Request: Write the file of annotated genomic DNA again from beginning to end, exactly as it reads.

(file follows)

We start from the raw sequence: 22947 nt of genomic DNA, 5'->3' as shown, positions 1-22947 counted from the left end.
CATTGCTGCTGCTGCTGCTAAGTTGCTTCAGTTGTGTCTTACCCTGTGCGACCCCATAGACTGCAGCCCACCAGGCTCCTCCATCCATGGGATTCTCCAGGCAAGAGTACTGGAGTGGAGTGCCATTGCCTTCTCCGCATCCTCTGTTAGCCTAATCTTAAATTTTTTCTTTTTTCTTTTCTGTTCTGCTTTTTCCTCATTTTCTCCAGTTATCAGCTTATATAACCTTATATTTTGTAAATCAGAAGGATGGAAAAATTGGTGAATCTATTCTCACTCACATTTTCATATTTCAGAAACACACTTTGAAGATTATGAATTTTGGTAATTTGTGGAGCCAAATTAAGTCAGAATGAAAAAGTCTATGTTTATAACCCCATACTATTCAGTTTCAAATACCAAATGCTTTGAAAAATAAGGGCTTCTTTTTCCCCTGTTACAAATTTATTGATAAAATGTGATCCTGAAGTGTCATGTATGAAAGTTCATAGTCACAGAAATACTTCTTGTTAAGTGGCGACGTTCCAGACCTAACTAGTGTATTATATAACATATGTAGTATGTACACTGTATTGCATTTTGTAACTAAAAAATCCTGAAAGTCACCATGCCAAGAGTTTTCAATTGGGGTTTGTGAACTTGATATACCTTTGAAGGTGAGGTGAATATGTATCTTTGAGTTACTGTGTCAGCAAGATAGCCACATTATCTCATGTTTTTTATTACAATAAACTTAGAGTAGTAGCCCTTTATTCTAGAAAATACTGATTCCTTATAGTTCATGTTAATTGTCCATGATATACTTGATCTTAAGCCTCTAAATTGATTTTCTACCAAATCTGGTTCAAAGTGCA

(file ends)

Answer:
We start from the raw sequence: 22947 nt of genomic DNA, 5'->3' as shown, positions 1-22947 counted from the left end.
CATTGCTGCTGCTGCTGCTAAGTTGCTTCAGTTGTGTCTTACCCTGTGCGACCCCATAGACTGCAGCCCACCAGGCTCCTCCATCCATGGGATTCTCCAGGCAAGAGTACTGGAGTGGAGTGCCATTGCCTTCTCCGCATCCTCTGTTAGCCTAATCTTAAATTTTTTCTTTTTTCTTTTCTGTTCTGCTTTTTCCTCATTTTCTCCAGTTATCAGCTTATATAACCTTATATTTTGTAAATCAGAAGGATGGAAAAATTGGTGAATCTATTCTCACTCACATTTTCATATTTCAGAAACACACTTTGAAGATTATGAATTTTGGTAATTTGTGGAGCCAAATTAAGTCAGAATGAAAAAGTCTATGTTTATAACCCCATACTATTCAGTTTCAAATACCAAATGCTTTGAAAAATAAGGGCTTCTTTTTCCCCTGTTACAAATTTATTGATAAAATGTGATCCTGAAGTGTCATGTATGAAAGTTCATAGTCACAGAAATACTTCTTGTTAAGTGGCGACGTTCCAGACCTAACTAGTGTATTATATAACATATGTAGTATGTACACTGTATTGCATTTTGTAACTAAAAAATCCTGAAAGTCACCATGCCAAGAGTTTTCAATTGGGGTTTGTGAACTTGATATACCTTTGAAGGTGAGGTGAATATGTATCTTTGAGTTACTGTGTCAGCAAGATAGCCACATTATCTCATGTTTTTTATTACAATAAACTTAGAGTAGTAGCCCTTTATTCTAGAAAATACTGATTCCTTATAGTTCATGTTAATTGTCCATGATATACTTGATCTTAAGCCTCTAAATTGATTTTCTACCAAATCTGGTTCAAAGTGCA